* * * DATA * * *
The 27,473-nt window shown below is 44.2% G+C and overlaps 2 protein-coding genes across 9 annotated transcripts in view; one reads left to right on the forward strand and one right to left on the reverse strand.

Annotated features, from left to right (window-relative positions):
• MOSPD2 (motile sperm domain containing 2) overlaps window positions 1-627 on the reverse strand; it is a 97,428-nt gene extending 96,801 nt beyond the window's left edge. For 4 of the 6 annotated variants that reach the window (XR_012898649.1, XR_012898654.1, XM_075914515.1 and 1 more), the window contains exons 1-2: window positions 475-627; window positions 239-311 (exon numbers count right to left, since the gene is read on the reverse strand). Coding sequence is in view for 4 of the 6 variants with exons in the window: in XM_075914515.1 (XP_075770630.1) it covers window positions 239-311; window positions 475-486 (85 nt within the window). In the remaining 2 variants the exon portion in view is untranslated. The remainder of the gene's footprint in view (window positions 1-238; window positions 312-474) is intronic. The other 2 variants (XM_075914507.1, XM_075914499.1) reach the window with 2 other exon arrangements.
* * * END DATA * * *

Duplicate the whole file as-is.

The 27,473-nt window shown below is 44.2% G+C and overlaps 2 protein-coding genes across 9 annotated transcripts in view; one reads left to right on the forward strand and one right to left on the reverse strand.

Annotated features, from left to right (window-relative positions):
• MOSPD2 (motile sperm domain containing 2) overlaps window positions 1-627 on the reverse strand; it is a 97,428-nt gene extending 96,801 nt beyond the window's left edge. For 4 of the 6 annotated variants that reach the window (XR_012898649.1, XR_012898654.1, XM_075914515.1 and 1 more), the window contains exons 1-2: window positions 475-627; window positions 239-311 (exon numbers count right to left, since the gene is read on the reverse strand). Coding sequence is in view for 4 of the 6 variants with exons in the window: in XM_075914515.1 (XP_075770630.1) it covers window positions 239-311; window positions 475-486 (85 nt within the window). In the remaining 2 variants the exon portion in view is untranslated. The remainder of the gene's footprint in view (window positions 1-238; window positions 312-474) is intronic. The other 2 variants (XM_075914507.1, XM_075914499.1) reach the window with 2 other exon arrangements.